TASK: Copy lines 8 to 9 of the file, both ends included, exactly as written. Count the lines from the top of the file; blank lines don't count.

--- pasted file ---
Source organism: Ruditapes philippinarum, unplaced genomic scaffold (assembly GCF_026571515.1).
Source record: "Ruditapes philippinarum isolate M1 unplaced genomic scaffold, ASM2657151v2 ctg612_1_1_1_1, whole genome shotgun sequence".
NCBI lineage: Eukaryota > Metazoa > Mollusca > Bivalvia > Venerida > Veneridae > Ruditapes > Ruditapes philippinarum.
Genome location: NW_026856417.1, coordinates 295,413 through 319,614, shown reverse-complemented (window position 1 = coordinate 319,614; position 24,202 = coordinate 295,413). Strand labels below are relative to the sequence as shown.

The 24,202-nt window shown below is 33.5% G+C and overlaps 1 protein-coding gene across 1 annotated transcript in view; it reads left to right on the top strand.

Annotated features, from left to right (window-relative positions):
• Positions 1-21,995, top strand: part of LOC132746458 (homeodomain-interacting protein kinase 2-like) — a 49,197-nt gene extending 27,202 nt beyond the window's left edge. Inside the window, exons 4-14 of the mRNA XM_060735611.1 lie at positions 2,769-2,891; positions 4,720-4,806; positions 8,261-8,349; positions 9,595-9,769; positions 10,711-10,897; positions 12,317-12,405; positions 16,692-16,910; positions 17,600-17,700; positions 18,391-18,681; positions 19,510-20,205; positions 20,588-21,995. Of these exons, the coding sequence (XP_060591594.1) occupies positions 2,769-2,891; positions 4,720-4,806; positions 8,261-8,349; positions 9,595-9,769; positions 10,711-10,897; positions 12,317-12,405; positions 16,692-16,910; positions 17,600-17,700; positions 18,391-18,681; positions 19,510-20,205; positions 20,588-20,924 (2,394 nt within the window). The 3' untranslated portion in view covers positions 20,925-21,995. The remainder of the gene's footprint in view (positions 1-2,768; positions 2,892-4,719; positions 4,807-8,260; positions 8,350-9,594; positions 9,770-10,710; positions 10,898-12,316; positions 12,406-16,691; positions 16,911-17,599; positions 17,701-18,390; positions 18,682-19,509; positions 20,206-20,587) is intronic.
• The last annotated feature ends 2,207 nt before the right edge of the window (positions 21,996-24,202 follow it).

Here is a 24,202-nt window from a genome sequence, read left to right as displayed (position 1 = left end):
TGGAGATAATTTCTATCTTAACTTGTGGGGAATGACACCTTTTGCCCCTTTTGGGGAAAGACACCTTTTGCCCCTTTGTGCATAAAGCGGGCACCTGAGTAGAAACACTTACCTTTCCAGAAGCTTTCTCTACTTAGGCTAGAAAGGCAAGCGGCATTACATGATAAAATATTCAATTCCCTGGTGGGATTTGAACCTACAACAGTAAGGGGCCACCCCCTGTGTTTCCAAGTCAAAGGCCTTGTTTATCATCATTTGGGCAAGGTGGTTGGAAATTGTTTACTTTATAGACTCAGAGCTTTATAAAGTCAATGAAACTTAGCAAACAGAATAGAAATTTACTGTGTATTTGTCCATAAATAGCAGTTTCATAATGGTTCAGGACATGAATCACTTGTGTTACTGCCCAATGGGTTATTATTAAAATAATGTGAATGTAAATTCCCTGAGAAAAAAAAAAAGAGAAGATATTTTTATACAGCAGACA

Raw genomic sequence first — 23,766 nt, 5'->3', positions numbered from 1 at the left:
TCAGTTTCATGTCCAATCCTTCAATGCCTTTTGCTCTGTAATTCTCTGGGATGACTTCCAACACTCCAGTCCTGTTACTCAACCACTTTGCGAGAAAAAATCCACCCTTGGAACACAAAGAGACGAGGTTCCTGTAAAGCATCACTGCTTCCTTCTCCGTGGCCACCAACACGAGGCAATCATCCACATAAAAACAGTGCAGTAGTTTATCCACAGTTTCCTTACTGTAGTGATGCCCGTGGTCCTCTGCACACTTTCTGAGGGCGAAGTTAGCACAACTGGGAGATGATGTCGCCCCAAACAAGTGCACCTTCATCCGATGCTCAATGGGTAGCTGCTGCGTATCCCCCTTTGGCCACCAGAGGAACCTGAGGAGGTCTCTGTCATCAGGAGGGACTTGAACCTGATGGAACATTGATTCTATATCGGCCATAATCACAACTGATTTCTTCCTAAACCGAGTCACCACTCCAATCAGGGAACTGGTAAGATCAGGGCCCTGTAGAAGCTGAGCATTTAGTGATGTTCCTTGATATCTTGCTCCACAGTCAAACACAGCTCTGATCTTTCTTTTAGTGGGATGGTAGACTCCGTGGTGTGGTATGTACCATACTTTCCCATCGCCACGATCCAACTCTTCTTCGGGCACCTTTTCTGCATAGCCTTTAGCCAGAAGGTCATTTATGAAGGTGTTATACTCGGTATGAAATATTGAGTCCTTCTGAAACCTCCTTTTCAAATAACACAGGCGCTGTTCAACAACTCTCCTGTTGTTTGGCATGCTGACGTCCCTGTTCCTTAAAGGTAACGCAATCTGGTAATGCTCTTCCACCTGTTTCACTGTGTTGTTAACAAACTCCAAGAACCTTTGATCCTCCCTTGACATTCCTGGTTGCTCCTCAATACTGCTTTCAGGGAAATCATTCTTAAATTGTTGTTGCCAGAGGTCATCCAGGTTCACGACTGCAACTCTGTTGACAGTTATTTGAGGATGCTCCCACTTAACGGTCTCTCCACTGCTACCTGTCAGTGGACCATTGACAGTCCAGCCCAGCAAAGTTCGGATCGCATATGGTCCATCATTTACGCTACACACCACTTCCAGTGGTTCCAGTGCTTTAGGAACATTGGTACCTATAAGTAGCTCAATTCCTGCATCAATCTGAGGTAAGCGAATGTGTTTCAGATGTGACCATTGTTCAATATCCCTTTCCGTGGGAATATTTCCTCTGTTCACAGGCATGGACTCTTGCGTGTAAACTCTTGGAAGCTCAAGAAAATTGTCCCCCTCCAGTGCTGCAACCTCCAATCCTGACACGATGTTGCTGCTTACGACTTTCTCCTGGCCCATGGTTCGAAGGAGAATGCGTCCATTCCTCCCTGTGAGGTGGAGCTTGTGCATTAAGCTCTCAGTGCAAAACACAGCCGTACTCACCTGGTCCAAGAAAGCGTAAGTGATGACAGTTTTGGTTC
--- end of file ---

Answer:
• The last annotated feature ends 2,207 nt before the right edge of the window (positions 21,996-24,202 follow it).

Here is a 24,202-nt window from a genome sequence, read left to right as displayed (position 1 = left end):